Alice Ingham 1830 - 1890: a poem by Sister Maureen Maguire, FMSJ

Posted on: 06 September 2021

Author:Sister Joan Kerley


On 8 September 1883 our Congregation was officially founded. This poem, Alice Ingham 1830-1890, by Sister Maureen Maguire, FMSJ gives a light-hearted account of our Foundress and the early community. It is written in a Lancashire Dialect and read by Mr. John Welsh. 

Alice Ingham 1830-1890

There was a young lassie in Rochdale
who lived upon Yorkshire Street.
They’d a shop that sold bonnets for ladies
and cakes that were scrumptious to eat.

By name she was called Alice Ingham
She worked in the shop and the mill
She saved up her pennies and ha'pennies
the little ones tummies to fill.

She got on her knees to the good Lord,
before she lay down on her bed.
‘Cos that were the best way of praying
she prayed from her heart, not her head.

When God took her Mam it was awful
Our Alice was ever so sad
But she soon got a new Mum, a neighbour,
who came and got wed to her Dad.

As Alice grew older and wiser.
she felt called to help in the church.
She did all the washing and cleaning
so the priest wasn't left in the lurch

There were lots of poor people in Rochdale,
who didn't have money for Mass
She gave threepenny bits for collection,
so helpful was our little lass.

She did lots of work in the parish,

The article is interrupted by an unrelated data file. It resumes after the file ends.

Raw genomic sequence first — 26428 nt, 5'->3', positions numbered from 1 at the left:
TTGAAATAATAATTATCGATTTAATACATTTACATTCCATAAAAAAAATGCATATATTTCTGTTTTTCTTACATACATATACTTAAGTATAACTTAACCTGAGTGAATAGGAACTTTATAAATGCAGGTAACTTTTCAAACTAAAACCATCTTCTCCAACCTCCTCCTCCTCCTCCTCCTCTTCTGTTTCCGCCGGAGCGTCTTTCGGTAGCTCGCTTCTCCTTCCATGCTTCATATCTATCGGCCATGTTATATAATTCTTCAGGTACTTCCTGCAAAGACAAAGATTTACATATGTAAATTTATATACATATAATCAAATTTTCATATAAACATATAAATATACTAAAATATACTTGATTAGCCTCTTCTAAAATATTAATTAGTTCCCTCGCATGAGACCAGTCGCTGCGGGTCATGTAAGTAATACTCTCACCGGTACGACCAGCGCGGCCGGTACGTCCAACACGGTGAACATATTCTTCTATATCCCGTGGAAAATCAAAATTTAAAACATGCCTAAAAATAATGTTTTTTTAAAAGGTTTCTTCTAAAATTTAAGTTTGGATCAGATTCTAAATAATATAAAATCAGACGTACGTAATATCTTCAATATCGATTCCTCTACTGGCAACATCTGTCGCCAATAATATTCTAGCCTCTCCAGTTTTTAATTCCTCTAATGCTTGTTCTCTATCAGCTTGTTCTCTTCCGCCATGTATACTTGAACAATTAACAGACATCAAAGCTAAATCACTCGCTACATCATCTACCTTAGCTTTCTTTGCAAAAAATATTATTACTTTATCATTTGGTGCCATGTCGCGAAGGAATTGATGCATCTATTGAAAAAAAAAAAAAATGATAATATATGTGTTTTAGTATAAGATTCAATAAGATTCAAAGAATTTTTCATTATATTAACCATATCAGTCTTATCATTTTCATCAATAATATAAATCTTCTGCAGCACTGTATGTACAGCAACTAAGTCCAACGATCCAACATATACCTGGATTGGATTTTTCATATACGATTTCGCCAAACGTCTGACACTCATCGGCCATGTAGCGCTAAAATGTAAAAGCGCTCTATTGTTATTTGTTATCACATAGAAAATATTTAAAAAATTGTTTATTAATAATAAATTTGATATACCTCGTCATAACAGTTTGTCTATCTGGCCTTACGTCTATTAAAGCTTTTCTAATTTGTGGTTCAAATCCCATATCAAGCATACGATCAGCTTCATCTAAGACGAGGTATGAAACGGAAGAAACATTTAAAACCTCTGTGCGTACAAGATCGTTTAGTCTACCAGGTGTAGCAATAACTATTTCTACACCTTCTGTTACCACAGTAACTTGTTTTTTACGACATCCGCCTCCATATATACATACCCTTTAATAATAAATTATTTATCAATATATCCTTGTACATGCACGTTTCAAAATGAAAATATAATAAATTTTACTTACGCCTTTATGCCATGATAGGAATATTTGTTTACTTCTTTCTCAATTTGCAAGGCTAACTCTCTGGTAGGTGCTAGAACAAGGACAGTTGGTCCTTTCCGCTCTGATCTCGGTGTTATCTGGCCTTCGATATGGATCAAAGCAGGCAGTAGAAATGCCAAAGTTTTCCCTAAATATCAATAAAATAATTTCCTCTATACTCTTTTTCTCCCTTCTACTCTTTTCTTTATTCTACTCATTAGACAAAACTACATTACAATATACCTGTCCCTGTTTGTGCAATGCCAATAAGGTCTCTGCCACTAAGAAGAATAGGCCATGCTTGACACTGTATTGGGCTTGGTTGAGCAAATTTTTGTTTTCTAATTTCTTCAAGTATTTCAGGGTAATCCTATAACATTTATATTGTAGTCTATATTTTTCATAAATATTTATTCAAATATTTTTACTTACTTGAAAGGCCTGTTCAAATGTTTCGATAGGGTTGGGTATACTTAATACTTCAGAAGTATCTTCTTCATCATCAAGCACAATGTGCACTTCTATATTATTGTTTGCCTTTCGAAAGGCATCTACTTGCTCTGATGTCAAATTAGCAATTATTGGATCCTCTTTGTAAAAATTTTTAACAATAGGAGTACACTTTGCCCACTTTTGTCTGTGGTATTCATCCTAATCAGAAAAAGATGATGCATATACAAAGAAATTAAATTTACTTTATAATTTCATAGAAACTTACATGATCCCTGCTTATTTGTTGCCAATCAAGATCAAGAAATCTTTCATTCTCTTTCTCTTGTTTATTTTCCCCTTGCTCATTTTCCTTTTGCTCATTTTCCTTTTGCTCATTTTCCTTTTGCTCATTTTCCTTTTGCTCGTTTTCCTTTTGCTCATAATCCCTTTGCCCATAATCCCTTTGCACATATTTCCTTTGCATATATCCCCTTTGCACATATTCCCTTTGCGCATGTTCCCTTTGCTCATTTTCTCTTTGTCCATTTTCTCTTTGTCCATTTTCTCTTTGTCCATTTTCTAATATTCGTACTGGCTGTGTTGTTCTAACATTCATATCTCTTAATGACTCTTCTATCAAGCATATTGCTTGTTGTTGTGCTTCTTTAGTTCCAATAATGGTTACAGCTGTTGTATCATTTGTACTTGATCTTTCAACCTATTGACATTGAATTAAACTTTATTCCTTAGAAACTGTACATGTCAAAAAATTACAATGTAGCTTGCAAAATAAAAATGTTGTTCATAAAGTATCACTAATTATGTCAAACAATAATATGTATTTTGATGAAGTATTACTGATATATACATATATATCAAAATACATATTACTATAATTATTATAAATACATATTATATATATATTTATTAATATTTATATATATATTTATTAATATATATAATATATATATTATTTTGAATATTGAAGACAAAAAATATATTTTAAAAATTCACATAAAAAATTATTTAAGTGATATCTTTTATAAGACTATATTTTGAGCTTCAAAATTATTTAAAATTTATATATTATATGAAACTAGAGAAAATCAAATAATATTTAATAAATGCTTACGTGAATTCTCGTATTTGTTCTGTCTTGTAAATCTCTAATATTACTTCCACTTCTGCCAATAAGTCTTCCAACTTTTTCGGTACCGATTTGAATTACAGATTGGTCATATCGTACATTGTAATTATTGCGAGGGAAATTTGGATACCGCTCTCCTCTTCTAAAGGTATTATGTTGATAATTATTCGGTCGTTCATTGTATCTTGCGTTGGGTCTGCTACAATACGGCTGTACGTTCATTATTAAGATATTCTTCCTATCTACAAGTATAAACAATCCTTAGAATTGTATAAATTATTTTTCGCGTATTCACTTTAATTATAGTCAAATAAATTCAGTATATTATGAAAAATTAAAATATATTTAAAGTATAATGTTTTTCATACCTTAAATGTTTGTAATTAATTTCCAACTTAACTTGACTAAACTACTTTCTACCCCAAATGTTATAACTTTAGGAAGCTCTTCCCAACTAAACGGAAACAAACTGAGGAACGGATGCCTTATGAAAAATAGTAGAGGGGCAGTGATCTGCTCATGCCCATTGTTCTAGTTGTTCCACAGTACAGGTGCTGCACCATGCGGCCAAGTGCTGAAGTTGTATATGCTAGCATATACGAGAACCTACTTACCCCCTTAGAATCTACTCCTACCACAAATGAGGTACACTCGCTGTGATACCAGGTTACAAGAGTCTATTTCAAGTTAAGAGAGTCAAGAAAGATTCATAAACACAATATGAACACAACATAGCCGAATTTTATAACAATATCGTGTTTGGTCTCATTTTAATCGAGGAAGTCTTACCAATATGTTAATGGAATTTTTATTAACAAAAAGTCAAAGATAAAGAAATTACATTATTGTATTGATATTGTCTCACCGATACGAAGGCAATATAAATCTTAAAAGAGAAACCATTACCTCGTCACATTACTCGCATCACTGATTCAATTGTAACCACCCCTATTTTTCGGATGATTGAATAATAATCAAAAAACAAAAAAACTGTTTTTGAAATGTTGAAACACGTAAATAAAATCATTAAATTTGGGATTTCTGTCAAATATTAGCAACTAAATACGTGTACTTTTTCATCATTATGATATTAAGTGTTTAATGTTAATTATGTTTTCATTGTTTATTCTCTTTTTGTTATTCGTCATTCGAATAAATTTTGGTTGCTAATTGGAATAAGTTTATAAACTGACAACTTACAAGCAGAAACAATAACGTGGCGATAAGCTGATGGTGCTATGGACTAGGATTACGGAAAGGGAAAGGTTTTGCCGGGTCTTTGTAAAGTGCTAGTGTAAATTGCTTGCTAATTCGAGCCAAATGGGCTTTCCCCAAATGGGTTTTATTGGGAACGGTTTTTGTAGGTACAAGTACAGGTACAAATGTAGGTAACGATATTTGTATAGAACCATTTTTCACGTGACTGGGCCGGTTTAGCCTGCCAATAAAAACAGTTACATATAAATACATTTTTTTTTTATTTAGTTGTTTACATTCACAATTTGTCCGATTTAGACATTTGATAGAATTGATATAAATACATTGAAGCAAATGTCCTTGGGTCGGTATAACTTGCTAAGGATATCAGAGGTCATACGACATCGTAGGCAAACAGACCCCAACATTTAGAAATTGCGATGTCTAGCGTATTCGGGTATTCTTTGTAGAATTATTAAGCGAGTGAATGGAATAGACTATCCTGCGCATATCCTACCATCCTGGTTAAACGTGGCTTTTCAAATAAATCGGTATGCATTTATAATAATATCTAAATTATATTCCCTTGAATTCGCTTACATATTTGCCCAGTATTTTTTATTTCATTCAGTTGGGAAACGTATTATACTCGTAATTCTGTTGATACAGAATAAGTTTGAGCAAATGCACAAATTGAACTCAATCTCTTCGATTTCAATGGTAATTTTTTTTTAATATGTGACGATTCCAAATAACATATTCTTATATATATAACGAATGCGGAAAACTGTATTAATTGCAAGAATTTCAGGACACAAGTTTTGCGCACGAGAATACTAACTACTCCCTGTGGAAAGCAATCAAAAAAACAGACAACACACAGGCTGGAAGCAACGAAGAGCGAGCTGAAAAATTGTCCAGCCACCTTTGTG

she prayed and was good to the poor
When some women came asking to join her,
she felt God was asking much more.

She had some good friends who advised her,
Miss Taylor and Father Gomair.
They told our wee lass to be faithful
and not to give in to despair.

The Bishop of Salford called Herbert
dropped in fer a natter one-day.
He was starting a college in London
and he wasn't a man to delay.

But he did keep the ladies all waiting,
They nearly lost hope of a call
When he'd tested and tried their credentials
they were ready for the off, one and all.

They were hoping to go to the missions
but were put in the laundry instead,
They did a good job in the kitchens
and made sure the lads were well fed.

Mill Hill sent some men to the missions
but they needed a feminine touch.
So they put all their names in a basket
and said to God, "Thanks very much.

The girls on the missions were grateful.
they could now learn to read and to write.
The women got help with their babies,
the clinics a wonderful sight.

In Salford the children were rescued;
the orphans were given a home,
The FMSJ's got a nickname;
Rescue Sisters was how they were known.

Our Alice had done what God asked her:
the Sisters were wearing nun's togs.,
The Missions, Mill Hill, and the Rescue,
Up and running when she popped her clogs.